This one was much more orange before firing and the brown was not nearly so pronounced.


About halfway and then I decided this project had gone far enough and I scrapped it.



I received some clear enamel from a supplier in the UK and I  tried it out on my dragon and I also simultaneously made a gold star and drilled a hole in it and fused the whole caboodle together.

Worked too, no mean bean bubbles came up but it is still a reject, so it is thrown on the rubble mountain of Hans’ failed attempts.


Sunday, August 10, 2014

Tool Making


I made this nifty ring clamp for myself after I saw a similar clamp being used by a Russian master setter.

I have got the proper GRS inside ring clam but it only expands from one side .

I don’t like that much because it puts expanding pressure on only one side of the ring.

And anyway, there is absolutely nothing I like more than making gizmo’s and tools.



The center is a black nylon bush that has a cone on both sides.

The two brass cone shaped washers that force the nylon open when the two stainless steel screws are tightened.

This stuff all turned out on my cheepo Grizzly lathe.



Then, once you got the ring tightened up nicely the setting ball gets tightened and the whole gizmo tightens vas.

This is great for setting eternity bands, because once the ring is tightened, turning the ring around is a matter of loosening the setting ball, not the ring clamp, as in the original GRS equipment.

As with a large part of the jewellery industry, the bar is constantly raised by new techniques and methods that are developed.

The GRS system, a microscope and the Gravermax or Lindsay Air  assisted power engraver have become the accepted norm for those craftsmen working on that level.

In the old days, I had a ring clamp, some gravers and a Optivisor and that was good enough.

These days the retailer wants stones set so that at 30 X magnification the job is flawless.

That is  not possible with an Optivisor.

Simply put, if you not at the setting skill level with that equipment , you get no work.



Here is another cool little tool I made myself.


A tiny isty teeni saw.

For azure work and OCD corner cutting.


I made the frame out of brass and the screws and nuts out of steel.

The threads are 2 mm M2 standard.


One of those tools you like making and then only need it twice every eighteen years.



Tjilip,( I’m the BOSS) ,  doing his thing.

Thursday, July 31, 2014

Making a Ring out of Titanium Plate.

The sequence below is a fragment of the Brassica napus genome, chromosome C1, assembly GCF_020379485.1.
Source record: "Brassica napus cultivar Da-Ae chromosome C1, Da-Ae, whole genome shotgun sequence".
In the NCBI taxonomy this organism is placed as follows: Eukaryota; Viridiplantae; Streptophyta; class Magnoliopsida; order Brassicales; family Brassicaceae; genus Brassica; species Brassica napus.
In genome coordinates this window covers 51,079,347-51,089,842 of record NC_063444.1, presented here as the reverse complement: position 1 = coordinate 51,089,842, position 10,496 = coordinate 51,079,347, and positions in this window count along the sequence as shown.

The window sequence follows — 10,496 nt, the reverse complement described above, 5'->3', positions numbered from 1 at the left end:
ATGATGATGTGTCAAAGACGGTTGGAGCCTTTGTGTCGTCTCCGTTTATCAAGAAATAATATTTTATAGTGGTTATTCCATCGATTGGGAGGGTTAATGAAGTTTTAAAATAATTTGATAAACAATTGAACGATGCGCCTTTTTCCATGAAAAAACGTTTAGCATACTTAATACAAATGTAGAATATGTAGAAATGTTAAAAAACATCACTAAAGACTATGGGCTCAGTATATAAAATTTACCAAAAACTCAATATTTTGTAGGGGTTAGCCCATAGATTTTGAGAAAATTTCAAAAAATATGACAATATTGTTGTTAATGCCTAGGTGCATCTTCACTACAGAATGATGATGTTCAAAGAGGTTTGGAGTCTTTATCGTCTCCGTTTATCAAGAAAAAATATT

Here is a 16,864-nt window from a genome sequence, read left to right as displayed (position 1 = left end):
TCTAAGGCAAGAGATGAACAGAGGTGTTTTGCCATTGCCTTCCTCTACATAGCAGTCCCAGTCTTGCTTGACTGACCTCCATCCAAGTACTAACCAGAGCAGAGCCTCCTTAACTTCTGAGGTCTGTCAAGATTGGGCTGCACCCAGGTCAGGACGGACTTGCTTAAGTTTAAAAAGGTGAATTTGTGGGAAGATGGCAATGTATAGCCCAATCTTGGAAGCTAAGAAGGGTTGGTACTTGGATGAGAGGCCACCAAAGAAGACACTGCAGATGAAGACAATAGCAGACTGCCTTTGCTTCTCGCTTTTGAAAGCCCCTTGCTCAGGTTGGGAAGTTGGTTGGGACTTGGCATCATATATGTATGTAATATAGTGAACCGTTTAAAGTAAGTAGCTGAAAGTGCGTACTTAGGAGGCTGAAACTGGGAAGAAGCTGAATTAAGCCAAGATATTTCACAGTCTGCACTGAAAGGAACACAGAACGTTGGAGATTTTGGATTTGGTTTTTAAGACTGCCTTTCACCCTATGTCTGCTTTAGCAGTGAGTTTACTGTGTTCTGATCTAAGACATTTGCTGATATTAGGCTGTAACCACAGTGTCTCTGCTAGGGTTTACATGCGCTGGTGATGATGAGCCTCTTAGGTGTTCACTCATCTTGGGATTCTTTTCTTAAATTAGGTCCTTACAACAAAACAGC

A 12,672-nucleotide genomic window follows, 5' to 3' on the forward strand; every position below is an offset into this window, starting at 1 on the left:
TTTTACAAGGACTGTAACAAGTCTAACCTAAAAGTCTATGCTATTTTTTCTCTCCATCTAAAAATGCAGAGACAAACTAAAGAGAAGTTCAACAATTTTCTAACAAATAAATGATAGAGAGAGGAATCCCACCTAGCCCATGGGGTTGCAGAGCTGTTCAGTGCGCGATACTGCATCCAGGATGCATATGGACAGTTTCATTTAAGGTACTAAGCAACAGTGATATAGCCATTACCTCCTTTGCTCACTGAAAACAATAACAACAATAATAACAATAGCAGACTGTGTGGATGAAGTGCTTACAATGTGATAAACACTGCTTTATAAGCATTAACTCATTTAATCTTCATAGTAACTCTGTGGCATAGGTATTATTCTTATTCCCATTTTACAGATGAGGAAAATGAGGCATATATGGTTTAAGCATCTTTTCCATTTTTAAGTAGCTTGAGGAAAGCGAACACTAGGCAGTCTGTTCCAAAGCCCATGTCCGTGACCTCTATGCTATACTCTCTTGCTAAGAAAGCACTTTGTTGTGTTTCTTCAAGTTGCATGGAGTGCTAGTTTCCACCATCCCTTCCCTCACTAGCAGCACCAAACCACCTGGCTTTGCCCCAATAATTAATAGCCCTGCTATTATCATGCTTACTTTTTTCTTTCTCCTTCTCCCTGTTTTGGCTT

A customer sent me a 2 mm thick titanium plate.

He wanted to have me make a wedding ring for himself.

I had enough material for two attempts.


So drilled a hole.


I knew the about size of the hole to start with, because I tested it on a couple of washers before.

The one on the left was a bit small and the one on the right went off my triblet.

Got it.


I cut it out with a hacksaw.

A hacksaw blade is quickly in-sy- moer in if you don’t oil it.

I use SAE 30 – best oil around.



Then I saw the corners off and anneal it, and then I take a vise grip and grind it to a rough round.

The  reason I anneal it only now is because I don’t know what alloy this is.

And sometimes unknown alloys screw up big time after annealing.

So rather a small washer than the whole plate.


One does not just ‘dome’ a 2mm thick washer with a smack or two.

Anne held the flame, and I heated up the washer and when it was good and hot, I dropped it into the doming block and then smacked it with the punch and hammer.

When titanium is red hot, as in pale orange, it’s about as malleable to me as iron is at that temp as well.


The shape of the washer after doming.

I only use the doming to start the triblet part.


One does not just  ‘ bash’ a titanium washer up and flat.

Anne holds the torch, I cook and bash.

It looks bad on the triblet, but I cool it often under water.


That colour is malleable.

You can forget hitting this alloy up in a civilized manner it it’s not red hot.


Eventually it gets to here.

Then I use the bench grinder to true it up

And I also hammer it further until I get it  to the right size.

The center start hole size will determine the sweet spot.

That is where the ring hits 90º and is the right size.

The washer before gave me a good estimate.




Center matt, polished bevel edged and comfort fit on the inside.

Other than the hardness factor it worked as per.

Cool or what?



Two more titanium and gold and silver pendants I made.



Emerald, ruby and diamond.



Diamond in gold, white gold and copper.


This one looks simple enough but it is actually very tricky to make.